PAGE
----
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French private instrument rating officially announced, WHAT A GREAT IDEA!

I think this is a cracking idea, lets hope the fine fellows at Gatwick see this as a Green light and is worth copying without the usual gilt edging!

French private instrument rating officially announced

France’s ICAO-compliant Private Pilot Instrument Rating, first revealed in the May enews of IAOPA Europe, has been formally announced at the Paris Air Show by AOPA France, the Direction générale de l’Aviation civile (DGAC) and the French Aero Clubs Federation (FFA). The new IR, for which only a single written examination on pertinent topics is required, means that French pilots can obtain the benefits and protection of an IR without going through the nonsensical theoretical knowledge requirements which have hitherto made European IRs unobtainable for 98 percent of private pilots. Holders of FAA IRs will be able to convert them to French IRs easily and cheaply. While the new IR will be valid only in France, IAOPA is pressing for bilateral agreements on recognition from other European countries. If enough countries recognise and adopt a French-style IR it may be possible to head off EASA’s plans on instrument flying, which are unlikely to improve on the current situation. IAOPA Senior Vice President Martin Robinson has written to the UK Civil Aviation Authority with details of the new rating.
The French IR was outlined to IAOPA by Emmanuel Davidson of AOPA France at the Regional Meeting of IAOPA Europe in Friedrichshafen in April. The credit, he said, was mostly due to M Patrick Gandil, Director General of the DGAC, a private pilot who had been unable to take time out to study for the JAA IR exams. M Gandil travelled to the USA in May to look at the FAA IR and flew with Bruce Landsberg, head of the AOPA Foundation.
The practical flying training for the French IR exceeds the requirements of ICAO; the major change is in the theoretical knowledge requirements. M Davidson says: “The written exams for private pilots is centered on the subjects that are pertinent to the conduct of IFR flights in single or twin engine pistons up to FL195. There will be no questions about the hydraulic systems of airliners or the calculation of Mach numbers, only subjects relevant to what pilots needs to know.”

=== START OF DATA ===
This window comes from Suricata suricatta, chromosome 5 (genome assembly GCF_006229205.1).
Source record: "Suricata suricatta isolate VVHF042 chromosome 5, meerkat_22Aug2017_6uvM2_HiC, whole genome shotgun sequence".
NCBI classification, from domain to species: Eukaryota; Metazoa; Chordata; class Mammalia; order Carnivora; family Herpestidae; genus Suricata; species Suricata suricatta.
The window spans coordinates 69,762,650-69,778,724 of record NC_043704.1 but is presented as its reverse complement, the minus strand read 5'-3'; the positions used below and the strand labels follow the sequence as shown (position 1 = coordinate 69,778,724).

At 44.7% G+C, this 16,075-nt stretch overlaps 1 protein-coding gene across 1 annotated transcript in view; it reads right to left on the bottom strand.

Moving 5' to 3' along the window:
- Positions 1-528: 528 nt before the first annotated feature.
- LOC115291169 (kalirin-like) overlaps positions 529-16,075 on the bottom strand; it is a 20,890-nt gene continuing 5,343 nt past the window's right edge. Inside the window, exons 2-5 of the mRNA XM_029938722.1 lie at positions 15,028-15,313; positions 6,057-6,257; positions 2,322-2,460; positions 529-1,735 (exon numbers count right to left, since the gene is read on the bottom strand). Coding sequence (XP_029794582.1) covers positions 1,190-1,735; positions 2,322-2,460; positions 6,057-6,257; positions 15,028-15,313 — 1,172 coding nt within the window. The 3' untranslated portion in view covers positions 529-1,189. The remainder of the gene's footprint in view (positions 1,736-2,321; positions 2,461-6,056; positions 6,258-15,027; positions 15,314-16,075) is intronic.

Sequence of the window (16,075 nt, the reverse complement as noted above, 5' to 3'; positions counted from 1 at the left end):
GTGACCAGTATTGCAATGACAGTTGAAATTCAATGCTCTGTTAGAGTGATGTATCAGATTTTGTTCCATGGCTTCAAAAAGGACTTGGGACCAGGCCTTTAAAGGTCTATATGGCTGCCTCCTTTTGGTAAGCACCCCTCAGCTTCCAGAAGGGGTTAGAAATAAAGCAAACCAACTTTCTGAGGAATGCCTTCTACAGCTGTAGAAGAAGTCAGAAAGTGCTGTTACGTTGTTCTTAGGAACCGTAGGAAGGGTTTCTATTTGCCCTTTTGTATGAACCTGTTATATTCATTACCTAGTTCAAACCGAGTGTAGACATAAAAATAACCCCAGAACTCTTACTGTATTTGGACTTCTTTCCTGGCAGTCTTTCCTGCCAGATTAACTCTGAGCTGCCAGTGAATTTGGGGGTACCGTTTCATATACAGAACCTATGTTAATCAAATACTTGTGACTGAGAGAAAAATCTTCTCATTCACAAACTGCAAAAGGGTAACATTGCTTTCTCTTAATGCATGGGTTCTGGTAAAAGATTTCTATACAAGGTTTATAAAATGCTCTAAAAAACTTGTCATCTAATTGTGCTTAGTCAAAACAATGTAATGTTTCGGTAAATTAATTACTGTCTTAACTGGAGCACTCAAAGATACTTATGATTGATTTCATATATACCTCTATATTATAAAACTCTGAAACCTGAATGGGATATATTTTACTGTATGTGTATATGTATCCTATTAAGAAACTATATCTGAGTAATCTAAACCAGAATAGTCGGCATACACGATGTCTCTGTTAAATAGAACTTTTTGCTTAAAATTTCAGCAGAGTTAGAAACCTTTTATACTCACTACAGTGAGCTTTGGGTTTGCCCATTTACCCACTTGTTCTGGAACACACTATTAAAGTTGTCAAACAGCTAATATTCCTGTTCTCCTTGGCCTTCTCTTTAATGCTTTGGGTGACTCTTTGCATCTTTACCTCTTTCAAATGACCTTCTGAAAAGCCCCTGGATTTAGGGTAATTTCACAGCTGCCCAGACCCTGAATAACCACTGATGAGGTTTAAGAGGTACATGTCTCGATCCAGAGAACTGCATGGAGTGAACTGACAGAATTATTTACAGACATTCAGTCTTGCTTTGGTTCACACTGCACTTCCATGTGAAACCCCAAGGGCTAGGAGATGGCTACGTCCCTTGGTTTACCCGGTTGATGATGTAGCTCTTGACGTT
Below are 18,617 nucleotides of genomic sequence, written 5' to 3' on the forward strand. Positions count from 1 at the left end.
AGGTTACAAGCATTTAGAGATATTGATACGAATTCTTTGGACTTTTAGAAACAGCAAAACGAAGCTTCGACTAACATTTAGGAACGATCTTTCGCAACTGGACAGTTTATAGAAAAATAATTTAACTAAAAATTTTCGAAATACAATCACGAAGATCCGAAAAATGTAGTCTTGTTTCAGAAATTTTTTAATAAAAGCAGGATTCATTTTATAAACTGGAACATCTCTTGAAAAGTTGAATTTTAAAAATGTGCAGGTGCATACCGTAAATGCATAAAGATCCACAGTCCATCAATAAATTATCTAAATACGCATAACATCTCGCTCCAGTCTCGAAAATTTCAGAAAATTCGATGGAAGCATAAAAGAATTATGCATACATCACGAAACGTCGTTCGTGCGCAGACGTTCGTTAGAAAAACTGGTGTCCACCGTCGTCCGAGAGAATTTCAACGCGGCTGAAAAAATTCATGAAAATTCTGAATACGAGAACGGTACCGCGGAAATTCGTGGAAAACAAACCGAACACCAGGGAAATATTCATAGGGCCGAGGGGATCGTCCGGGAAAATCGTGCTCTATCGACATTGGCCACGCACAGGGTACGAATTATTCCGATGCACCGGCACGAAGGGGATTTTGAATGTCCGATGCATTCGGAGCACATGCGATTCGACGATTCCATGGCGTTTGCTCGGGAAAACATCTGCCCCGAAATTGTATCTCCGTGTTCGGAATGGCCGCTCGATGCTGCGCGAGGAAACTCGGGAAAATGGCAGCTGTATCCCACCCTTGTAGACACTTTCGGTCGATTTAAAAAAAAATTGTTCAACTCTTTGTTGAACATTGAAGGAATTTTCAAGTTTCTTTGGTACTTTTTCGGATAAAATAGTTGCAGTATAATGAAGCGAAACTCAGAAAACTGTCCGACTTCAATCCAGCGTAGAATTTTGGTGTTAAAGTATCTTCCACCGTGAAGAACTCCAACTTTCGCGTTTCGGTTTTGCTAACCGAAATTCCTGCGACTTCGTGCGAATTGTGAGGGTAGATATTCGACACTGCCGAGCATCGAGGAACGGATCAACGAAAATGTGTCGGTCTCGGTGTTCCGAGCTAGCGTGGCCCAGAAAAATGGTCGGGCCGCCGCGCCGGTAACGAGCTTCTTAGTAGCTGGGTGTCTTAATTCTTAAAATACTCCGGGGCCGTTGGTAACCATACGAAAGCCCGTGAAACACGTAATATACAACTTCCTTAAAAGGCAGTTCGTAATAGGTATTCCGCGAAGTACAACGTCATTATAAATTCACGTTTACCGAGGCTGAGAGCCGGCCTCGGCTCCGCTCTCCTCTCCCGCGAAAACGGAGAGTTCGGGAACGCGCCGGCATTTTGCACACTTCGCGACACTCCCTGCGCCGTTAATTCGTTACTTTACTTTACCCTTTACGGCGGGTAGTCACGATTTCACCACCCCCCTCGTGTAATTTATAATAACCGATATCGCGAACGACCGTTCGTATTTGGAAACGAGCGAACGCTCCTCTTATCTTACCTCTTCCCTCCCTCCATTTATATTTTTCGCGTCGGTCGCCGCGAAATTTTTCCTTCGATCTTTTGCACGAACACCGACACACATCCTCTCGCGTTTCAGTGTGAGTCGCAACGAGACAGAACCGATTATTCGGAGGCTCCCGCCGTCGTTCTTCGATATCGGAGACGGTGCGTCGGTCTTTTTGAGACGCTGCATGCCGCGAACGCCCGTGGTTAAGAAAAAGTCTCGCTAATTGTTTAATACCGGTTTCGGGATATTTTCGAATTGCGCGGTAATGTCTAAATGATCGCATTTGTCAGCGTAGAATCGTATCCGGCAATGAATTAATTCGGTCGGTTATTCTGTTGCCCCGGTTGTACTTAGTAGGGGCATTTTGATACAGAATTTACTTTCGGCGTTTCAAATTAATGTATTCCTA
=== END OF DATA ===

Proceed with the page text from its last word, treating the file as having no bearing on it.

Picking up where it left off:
In France, fewer than three percent of private pilots hold an Instrument Rating – in the UK, the figure is around one percent. A joint study by AOPA and FFA showed that more than 3,000 French pilots would like to train for an IR(A) in the next 18 months if they could be trained in a manner resembling the one used by the FAA.
AOPA France identified the three reasons for the low uptake of European IRs as:
*JAR-FCL rules assume that only commercial pilots could be interested in an Instrument Rating, and the IR was made part of the professional training. It takes an average of one year of study to be able to take the written exams, with most students electing to take ATP writtens instead of IR exams, as they are easier.
*The student must enroll in a professional flight training school to study for the written exam and the flight training
*The total cost of an IR exceeds €20,000.
“This means that an Instrument Rating is nearly impossible to get for a pilot that has a job and a family,” M Davidson says.
The new IR will allow the pilot to fly on instruments to the same minimums as JAA IR holders. It allows French PPL holders to fly IFR on French registered airplanes in French airspace, and there is provision for FAA IR holders to validate their US IR on their French license – if they have 100 hours on instruments (including sim time) they simply need to fly a ‘skills test’ at an approved FTO.
The theoretical knowledge exam calls for the student to answer 150 questions on air law, radio comms, IFR-related human factors, instrumentation and radio navigation, flight planning, flight following, and meteorology. While an accredited FTO must be in charge of the training, pilots can do the flying in their own aircraft, or in an aero club plane, which further drives down costs.

The first French candidates for the new rating should be taking their written and practical exams as early as September. The way is open for other European countries to accept the French rating, given that it is ICAO-compliant, by making an agreement with France under which French rated pilots could fly into other countries. M Davidson says: “If enough European countries accept the French rating, EASA could decide to adopt a system that is already functional and has been proven as a functioning alternative to its own plans.
“AOPA France wishes to recognise the enormous help of M Patrick Gandil, M Maxime Coffin, head of the mission for General Aviation at the DGAC, M Jean-Yves Pieri of the French DGAC, Françoise Horiot, Président of Gipag, the union of French aviation professionals and FTOs, and Jean-Michel Ozoux, President of the French Federation of Aero Clubs.”

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